On Christmas Day, Jesus was born.  However, He did not stay an infant.  He grew up in this world and experienced what you and I experience.  He was hungry and thirsty; encouraged and discouraged; warm and cold; tired and rested.  For three decades Jesus lived out a perfect life on this planet.  At the end of His life He began a public ministry, performing miracles to remind us that God cares for weak and provides healing.  He walked on water and cast out demons to demonstrate that He had power over all things. He taught sermons and told parables to help people understand the Kingdom of God.  He trained a set of disciples and commissioned them to change the world. Finally, after all this, He willingly and intentionally allowed Himself to be arrested and killed. Though sinless, He died for sin (our sin).  Though He really died, He rose again (to offer us a new life).  The beauty of Christmas is best seen NOT in the shadow of a Christmas tree, but in the shadow of the cross.  This Christmas day, know this: God loves you and offers a way for you to be with Him forever.  Anyone who believes in Jesus can have eternal life.

Question of the Day: Do you believe in Jesus?

December 24: Magi

Art by Eric McMullan and Layton Teichroeb
Art by Eric McMullan and Layton Teichroeb

Read: Matthew 2:1-12 (Magi)

In your home, you may have a  nativity set containing small figures representing the people present at the birth of Jesus.  At your nativity set, all these pieces appear similar and equal distances from the Savior.  However, when the Christmas story first played out, the various groups of visitors to the manger were quite different.  The shepherds were Jewish peasants who lived in the fields near where Jesus was born.  The Magi, however, were Gentile scholars who lived far away in the East.  The picture of both shepherds and Magi at the manger remind us that ALL are invited to come to Jesus regardless of our background.

Question of the Day: Who is someone you think is very far from Jesus who you could call, text, or email to wish Merry Christmas to?

December 23: King Herod

Art by Chloe Garceau and Gracie Morris
Art by Chloe Garceau and Gracie Morris

Read: Matthew 2:1-6, 16-18 (King Herod)

Have you ever known a bully?  Someone who pushed other people around and tried to make themselves greater by making everyone else feel less?  The biggest bully on the block in Israel during the first century was a man named Herod.  Herod was a ruthless man who was always paranoid that someone else would take his position or power.  Herod’s fear of losing power caused him to go into a full panic when he heard that someone was born (Jesus) who was the promised Messiah.  Amazingly, Herod tried to kill all the baby boys in Bethlehem around the time of Jesus birth, but God protected Jesus’s life.  King Herod took the lives of many.  The King of Kings (Jesus Christ) would give His life to provide forgiveness and eternal life for all who would receive Him.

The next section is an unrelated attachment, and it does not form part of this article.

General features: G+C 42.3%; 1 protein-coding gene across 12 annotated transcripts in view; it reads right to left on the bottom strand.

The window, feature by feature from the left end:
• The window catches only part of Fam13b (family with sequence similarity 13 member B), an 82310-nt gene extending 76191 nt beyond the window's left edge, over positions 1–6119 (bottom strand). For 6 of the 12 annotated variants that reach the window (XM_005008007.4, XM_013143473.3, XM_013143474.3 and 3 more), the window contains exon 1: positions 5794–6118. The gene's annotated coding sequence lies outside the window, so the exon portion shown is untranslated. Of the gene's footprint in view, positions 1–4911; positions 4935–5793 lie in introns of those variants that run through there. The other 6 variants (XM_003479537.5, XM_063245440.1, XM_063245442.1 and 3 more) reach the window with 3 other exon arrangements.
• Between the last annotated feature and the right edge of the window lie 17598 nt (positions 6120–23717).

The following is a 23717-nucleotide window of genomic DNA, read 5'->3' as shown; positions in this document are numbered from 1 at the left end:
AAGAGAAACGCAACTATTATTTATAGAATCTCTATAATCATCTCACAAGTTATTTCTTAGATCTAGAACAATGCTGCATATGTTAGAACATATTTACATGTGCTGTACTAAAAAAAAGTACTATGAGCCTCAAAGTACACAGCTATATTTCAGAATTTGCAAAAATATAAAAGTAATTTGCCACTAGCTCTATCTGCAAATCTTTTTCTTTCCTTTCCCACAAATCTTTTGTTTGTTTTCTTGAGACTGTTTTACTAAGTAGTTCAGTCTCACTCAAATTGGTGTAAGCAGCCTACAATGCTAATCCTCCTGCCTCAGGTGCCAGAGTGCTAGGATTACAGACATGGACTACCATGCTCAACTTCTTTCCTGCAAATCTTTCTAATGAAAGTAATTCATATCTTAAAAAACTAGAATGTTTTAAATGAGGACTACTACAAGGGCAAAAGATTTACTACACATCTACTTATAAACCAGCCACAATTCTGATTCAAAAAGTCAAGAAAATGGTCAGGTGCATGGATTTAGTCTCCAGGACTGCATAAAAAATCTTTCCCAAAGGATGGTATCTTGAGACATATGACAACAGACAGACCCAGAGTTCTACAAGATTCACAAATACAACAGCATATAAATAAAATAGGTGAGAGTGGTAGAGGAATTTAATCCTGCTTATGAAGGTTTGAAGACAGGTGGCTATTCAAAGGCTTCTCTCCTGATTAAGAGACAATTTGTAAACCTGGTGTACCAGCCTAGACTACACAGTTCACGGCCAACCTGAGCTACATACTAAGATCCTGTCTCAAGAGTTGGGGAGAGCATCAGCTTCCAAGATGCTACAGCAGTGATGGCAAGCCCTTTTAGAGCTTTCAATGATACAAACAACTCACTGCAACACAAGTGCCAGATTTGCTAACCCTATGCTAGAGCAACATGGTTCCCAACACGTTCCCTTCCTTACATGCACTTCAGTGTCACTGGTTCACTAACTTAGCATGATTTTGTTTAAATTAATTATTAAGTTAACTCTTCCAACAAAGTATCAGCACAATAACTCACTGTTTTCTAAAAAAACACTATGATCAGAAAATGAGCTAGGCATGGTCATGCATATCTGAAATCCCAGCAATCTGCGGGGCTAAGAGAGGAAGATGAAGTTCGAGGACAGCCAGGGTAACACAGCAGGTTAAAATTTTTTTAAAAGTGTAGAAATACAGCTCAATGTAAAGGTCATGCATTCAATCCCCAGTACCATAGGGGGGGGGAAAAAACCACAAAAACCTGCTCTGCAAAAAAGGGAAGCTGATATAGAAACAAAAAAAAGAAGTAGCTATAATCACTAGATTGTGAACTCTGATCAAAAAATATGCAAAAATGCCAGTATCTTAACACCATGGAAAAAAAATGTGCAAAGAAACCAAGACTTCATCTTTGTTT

Question of the Day: What are ways in which you (or people you know) act like Herod sometimes?  (Maybe not act as BAD as Herod did, but try to take things from people instead of giving life to others?)

December 22: Mary Treasures in Her Heart


Read: Luke 2:19 (Mary treasures in her heart)

What do you treasure?  Some treasure certain possessions like a car, a house, a particular toy or gadget.  Others treasure another person – a child, friend, parent, or celebrity.  Still others treasure ideas: things they have learned or experienced over time.  After the birth of Jesus, Luke 2:19 tells us that Mary treasured all the memories of the past 9 months in her heart. 

Question of the Day: What are some of the things about Jesus Christ that you “treasure” in your heart?

December 21: Shepherds

Art by Lydia Bouchard and Miley Riopelle
Art by Lydia Bouchard and Miley Riopelle

Read: Luke 2:8-20 (Shepherds)

Have you ever seen a VIP list?  VIP stands for “Very Important Person” and people on a VIP list typically get special treatment for a specific event.  For instance, a VIP at a music concert might get front row seats and a chance to go back stage to meet the star after the show.  Usually VIP’s are people of great influence or popularity.  When the Angels appeared in Luke 2, they treat a group of shepherds as VIP’s to the event of the birth of Jesus.  They are invited to go “backstage” to see Jesus in the manger and have the first chance to tell others all they have seen.  However, the shepherds were not people of great influence or popularity.  They were as “normal” as they come . . . yet God wants to use them in His plan.

Question of the Day: Like the shepherds we have been invited to be VIP’s who get to share who Jesus is with all around us.  Who can you share the truth about Jesus with this week?

December 20: Angels who Spoke to the Shepherds

Art by Maggie Koch and Brooke Warren
Art by Maggie Koch and Brooke Warren

Read: Luke 2:8-14 (Angels who spoke to shepherds)

Have you ever had the opportunity to share good news with someone else?  I remember when I was a child running into my living room to announce to my Dad that his brothers had just arrived to surprise him for his 40th birthday.  It was fun to share good news.  Can you imagine how excited the Angels were to share the Good News about Jesus with the shepherds?  They came to declare “good news of great joy that will be for all the people.  For unto you is born this day in the city of David a Savior, who is Christ the Lord.”

Question of the Day:  Why was Jesus birth such good news inspiring great joy for all the people?

December 19: Sheep

Art by Jack T. and Blake V.
Art by Jack T. and Blake V.

Read: Luke 2:8 (sheep)

In the fields very near the location where Jesus was born, shepherds were watching their sheep.  Though we do not know for certain, it is very probable that the sheep these shepherds were watching were being raised to be Passover sheep.  Once a year, Jewish families would sacrifice a sheep on the Passover holiday as a reminder of God’s salvation of Israel in the past, His covering of their sins in the present, and a hope for His provision of ultimate salvation in the end.  Because Jesus came and died on the cross for our sins, we need not sacrifice sheep any longer . . . Jesus Himself is the Lamb of God who takes away the sin of the world.

Question of the Day:  Have you ever trusted in Jesus Christ as your savior to take away the penalty your sins deserve?